“Whether you think of those relationships as friendship or romance is completely up to you, but I’ve always thought of the Tales series as very non-discriminatory,” Tomizawa-san said. “In terms of whether those queer themes are in Tales of Arise, I think I’ll leave it for people to play and make up their own minds.”

Skills program could be lifeline for stranded foreign trainees (The Asahi Shimbun, Mari Fujisaki)

The summer program included 22 applicants and offered lessons on “business language skills and Japanese culture.”

The camp is supervised by the Japan Platform for Migrant Workers toward Responsible and Inclusive Society (JP-MIRAI), a public-private partnership introduced last fall. The JICA and the Global Alliance for Sustainable Supply Chain, a group tackling business and human rights issues, jointly serve as JP-MIRAI’s office.

Since the JICA’s core objective is aiding developing countries, some argue that such projects in Japan fall outside the scope of its activity and are opposed to the efforts.

But at the same time, there are calls for the government-affiliated body to extend its support within Japan because domestic support is currently largely provided by the private sector.

And this is not the first time it has helped out like this.

JICA temporarily assisted Japanese-Brazilians deprived of their jobs in the aftermath of the 2008 collapse of U.S. investment bank Lehman Brothers.

Phantom Pains: The Forever War Both Inside and Out (In the Lobby)

Ruminations on MGSV and the author’s experiences with disordered eating.

People were bothered that, likely due to Konami and Hideo Kojima’s working relationship falling apart, The Metal Gear Solid V: The Phantom Pain didn’t have a real ending—or an ending in the sense we’ve come to understand it. There isn’t a final cutscene that wraps a neat bow over everything. This never bothered me. To me, the game’s ending or lack thereof is horrifically honest. Punished Snake spends the majority of the game in both Africa and Afghanistan, he’s not attached to the United States anymore, but he is still an American having a hand in destabilizing regions that are still in various states of conflict today largely due to American (and western) imperialism. Why should his battle end? It doesn’t. There are still missions to accept, foreign bodies to sneak by, shoot, or kidnap to join your own nation-less army. Such is the way things go. War isn’t clean, it never was, and no amount of jingoistic propaganda will convince us otherwise, especially in a post-Korean War America. I liked, or rather was disturbed by, the dirtiness and knottiness of the last few hours of Metal Gear Solid V: The Phantom Pain. Punished Snake can escape conflict or help usher in a better world, all he can do is fight. In a way, I related to this.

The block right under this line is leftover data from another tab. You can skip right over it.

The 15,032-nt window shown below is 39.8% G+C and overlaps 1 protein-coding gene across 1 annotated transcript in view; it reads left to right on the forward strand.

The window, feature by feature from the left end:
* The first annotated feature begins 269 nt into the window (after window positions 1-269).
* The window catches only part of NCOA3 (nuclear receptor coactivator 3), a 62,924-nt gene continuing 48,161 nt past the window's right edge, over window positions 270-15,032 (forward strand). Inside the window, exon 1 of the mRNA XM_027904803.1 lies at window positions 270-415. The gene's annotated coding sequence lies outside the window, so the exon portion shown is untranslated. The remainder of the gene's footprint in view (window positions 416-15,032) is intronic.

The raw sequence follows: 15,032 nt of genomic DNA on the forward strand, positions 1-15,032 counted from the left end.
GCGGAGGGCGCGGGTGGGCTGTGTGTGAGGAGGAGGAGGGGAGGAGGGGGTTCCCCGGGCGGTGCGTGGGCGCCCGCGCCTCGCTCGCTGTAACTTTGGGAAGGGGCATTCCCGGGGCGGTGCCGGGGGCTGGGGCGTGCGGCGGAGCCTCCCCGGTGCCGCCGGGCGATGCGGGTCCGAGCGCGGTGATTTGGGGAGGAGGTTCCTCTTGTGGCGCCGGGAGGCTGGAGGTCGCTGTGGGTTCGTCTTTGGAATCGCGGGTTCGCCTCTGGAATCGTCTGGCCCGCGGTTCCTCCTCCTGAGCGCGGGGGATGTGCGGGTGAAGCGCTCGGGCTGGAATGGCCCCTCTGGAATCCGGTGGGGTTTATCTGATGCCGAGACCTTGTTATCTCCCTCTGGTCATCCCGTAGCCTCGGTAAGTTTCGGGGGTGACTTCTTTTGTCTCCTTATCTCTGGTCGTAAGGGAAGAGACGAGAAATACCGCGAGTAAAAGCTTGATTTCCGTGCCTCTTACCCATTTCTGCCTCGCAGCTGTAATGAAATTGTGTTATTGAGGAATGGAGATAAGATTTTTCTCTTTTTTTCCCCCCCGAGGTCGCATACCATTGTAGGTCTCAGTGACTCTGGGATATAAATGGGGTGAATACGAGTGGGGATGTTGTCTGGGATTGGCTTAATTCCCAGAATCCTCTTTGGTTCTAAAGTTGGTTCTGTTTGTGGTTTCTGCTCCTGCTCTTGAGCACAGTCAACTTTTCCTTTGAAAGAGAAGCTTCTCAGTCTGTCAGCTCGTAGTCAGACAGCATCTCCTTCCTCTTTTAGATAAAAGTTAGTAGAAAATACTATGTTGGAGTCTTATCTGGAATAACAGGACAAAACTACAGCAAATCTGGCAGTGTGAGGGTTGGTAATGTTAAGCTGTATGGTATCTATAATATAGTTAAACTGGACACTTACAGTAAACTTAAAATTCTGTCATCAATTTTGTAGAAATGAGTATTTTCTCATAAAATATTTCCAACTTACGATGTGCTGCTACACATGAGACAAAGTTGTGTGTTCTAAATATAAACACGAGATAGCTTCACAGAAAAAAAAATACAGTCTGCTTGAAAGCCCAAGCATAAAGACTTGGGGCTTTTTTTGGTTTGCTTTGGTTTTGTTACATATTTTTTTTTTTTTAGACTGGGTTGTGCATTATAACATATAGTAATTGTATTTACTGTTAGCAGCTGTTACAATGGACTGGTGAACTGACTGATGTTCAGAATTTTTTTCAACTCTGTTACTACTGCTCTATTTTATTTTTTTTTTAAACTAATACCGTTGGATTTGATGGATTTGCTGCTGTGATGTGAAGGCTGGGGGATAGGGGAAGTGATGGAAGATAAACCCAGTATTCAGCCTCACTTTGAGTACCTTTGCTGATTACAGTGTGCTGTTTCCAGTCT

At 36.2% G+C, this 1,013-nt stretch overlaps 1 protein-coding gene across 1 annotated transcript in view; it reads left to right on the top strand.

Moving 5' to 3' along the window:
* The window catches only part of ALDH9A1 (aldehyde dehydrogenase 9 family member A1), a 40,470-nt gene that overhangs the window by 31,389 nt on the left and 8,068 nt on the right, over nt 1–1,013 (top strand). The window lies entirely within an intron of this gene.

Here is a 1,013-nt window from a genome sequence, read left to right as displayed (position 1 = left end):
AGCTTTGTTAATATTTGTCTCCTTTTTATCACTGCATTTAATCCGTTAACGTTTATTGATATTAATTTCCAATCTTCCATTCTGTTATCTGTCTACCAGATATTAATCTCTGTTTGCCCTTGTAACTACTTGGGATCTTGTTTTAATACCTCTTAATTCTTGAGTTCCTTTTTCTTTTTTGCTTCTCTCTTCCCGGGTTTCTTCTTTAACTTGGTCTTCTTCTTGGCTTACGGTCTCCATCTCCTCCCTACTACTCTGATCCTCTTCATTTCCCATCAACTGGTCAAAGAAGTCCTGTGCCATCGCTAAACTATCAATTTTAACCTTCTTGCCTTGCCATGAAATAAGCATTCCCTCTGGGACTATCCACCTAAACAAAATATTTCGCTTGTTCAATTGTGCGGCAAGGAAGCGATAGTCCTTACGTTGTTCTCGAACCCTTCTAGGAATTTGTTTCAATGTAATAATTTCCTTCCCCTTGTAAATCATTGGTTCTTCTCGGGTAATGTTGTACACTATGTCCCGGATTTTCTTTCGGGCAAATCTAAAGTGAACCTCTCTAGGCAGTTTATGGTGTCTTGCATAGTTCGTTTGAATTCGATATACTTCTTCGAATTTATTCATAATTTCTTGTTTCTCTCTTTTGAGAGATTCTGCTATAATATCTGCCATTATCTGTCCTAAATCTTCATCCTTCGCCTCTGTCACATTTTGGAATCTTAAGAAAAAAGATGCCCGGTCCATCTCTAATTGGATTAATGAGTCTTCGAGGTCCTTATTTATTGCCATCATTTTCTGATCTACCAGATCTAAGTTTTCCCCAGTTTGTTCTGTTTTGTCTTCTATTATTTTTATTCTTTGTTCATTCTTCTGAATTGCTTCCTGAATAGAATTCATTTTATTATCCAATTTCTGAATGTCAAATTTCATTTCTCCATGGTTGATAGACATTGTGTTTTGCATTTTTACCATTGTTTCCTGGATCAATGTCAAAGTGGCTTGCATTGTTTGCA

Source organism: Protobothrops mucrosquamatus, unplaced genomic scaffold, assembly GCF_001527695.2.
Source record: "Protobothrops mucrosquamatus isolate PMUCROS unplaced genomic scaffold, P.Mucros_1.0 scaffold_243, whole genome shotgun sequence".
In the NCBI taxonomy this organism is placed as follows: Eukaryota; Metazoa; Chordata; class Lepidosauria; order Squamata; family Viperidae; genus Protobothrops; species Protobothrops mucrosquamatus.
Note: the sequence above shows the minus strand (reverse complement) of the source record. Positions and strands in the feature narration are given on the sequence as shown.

‘We cannot leave things to others’: Woman devotes years to helping A-bomb survivors (Pt. 1) (The Asahi Shimbun, Chinatsu Ide)

Part one of a two-part article series profiling an activist for hibakusha (A-bomb survivors).

Seventy-six years have passed since the atomic bombings, and the average age of hibakusha in Ishikawa Prefecture has reached 85, with the number of them decreasing significantly. After much deliberation, Nishimoto decided to close the prefecture’s A-bomb survivor’s organization.

Looking back on her life in which she devoted herself to the campaign to support A-bomb survivors, the 80-year-old woman said, “It was not an ordinary thing. I couldn’t have done it half-heartedly.” Still, it was anger that drove her. “It is unacceptable for any human being to suddenly have their family taken away from them one day.”

More than anything else, Nishimoto did not want to see another A-bomb survivor like herself or any other hibakusha suffer from prejudice. That was her only thought.

However, Nishimoto has some regrets too. In January of this year, the Treaty on the Prohibition of Nuclear Weapons came into effect, but Japan, which depends on the U.S. nuclear umbrella, has not ratified it. She feels that this is where “the seeds of danger lie.”

Nishimoto intensified her words, “We cannot leave things to others. We must do our best ourselves. If we don’t get stronger, nuclear weapons will never be eliminated.”

In a Struggling Anime Workplace, “Cool Japan” Feels Like a Joke (Anime News Network, Kim Morrissy)

Assessing the failures and possible future successes of the “Cool Japan” fund, which was founded to encourage inbound tourism to Japan.

“So far, the national and local governments don’t have any effective strategies (for dealing with the issue of underpaid animators),” says Jun Sugawara, who runs the Animator Dormitory Project. His opinion on the Cool Japan Fund is blunt and forthright: “Cool Japan is a meaningless and irrelevant policy.”

In many ways, the Cool Japan policy culminated with the Tokyo 2020 Summer Olympics. In the leadup to the event, government officials eagerly spoke of their plans to showcase anime on the world stage. Various government-funded projects, such as Kadokawa‘s museum and hotel facilities in Saitama, were explicitly created in anticipation of the Olympics. The idea was to use anime brands to encourage international tourists to venture outside Tokyo and to see more of what Japan’s culture has to offer.

Nobody at the time could have predicted the events of 2020, of course. But the purpose of the Cool Japan Fund wasn’t to place all of Japan’s eggs into the Olympic basket—it was to lay a strong foundation for Japan’s future growth. In that case, regardless of how the Olympics actually turned out, Cool Japan should have seen dividends. Yet in 2017, Nikkei reported that most of the investments that year underperformed.

In the wake of the Olympics, it’s worth looking back on some of the major anime-related initiatives of Cool Japan and their impact.

TWEET: Info regarding transphobia by the current Tsukihime translation project (Slur warning).

THREAD: Deep dive into the career history of politician Takaichi Sanae, a longtime Abe supporter.

AniFem Community

Since dramas are often less carefully archived than anime they tend to get forgotten; here’s to the good ones.

I've never read the manga, but I enjoyed Alice in Borderland. I don't know how it compares to the source material, but I think it's a solid thriller in its own right. Each of the "games" are thoughtfully crafted and executed. The production has some polish. It didn't have the cheap, campy, costume-y feeling other adaptions do.  Arisu's story is front and center, but the supporting ladies still shine, each as complex and interesting as our protagonist. Usagi specializes in games that focus on physical strength and hasn't been inevitably surpassed by Arisu. Yet at least. But I'm hopeful this will remain the case. Kunia's portrayal, in particular, was handled with care.  Looking forward to season 2!